Lack of legal rights come in way of Tagore auction
As 12 rare paintings of Rabindranath Tagore went under the hammer today, Culture Ministry officials in New Delhi said lack of legal rights over the works seem to have come in the way of India's efforts in trying stop the sale at a London auction house.delhi Updated: Jun 15, 2010 19:40 IST
As 12 rare paintings of Rabindranath Tagore went under the hammer on Tuesday, Culture Ministry officials in New Delhi said lack of legal rights over the works seem to have come in the way of India's efforts in trying stop the sale at a London auction house.
The much talked about paintings of the Nobel Laureate fecthed 1.6 million pounds at Sotheby's exceeding by a massive margin the pre-sale estimate of 250,000 pounds.
The Culture Ministry made efforts to stop the sale of the rare works but they did not fructify and the main reason, which officials point out, was the lack of legal rights over the paintings.
Sources said a senior Culture Ministry official was in London over the weekend and held discussions with Sotheby's on ways to prevent the sale of the paintings. However, he returned here yesterday without any breakthrough.
As the discussions with Sotheby's did not yield any results, the government toyed the idea of asking Indian organisations to take part in the auction and get the works. But, even this idea did not seem to succeed.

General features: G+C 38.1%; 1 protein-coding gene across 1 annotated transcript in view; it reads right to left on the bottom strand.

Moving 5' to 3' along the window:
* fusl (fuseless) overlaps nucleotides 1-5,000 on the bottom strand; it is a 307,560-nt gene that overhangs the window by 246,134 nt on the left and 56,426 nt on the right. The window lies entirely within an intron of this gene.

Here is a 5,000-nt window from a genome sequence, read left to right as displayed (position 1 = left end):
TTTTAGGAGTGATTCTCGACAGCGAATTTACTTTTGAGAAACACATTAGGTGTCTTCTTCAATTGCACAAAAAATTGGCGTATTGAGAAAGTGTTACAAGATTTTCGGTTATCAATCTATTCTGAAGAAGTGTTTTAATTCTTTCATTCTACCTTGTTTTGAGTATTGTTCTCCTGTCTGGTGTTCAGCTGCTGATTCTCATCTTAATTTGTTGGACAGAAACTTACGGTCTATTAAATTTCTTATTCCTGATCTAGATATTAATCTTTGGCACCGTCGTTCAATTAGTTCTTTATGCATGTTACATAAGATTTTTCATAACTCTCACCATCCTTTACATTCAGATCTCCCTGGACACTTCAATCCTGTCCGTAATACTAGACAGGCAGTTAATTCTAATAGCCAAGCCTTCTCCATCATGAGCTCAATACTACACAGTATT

When parties like CPI-M raised the issue at a meeting last month, Prime Minister Manmohan Singh had assured that the government will examine the matter but at the same time said it had no legal rights over the paintings.
He had also recalled how the government tried hard to stop the auction in New York of Mahatma Gandhi's belongings.
"The main reason why we were not able to stop auction of Mahatma Gandhi's articles last year in New York was the lack of legal rights. This is the case in the auction of Tagore's paintings also. Unless we have some legal rights, we cannot do anything. And it is being auctioned by a private auction house, not the government," a Ministry official said.
They said the Indian government officially participating in the auction was never an option as no administration would like to bid in an auction.
"It was never an option. Even during the auction of Gandhi's articles we never participated. It was some individuals from the country who bought them," the official said.
Another official said that even if in any case the government does try to acquire the works, losing the bid is simply not the option.
"The government's stand has been that it would not directly try to acquire the works, but if an individual Indian bidder does it, we will welcome it," the official said.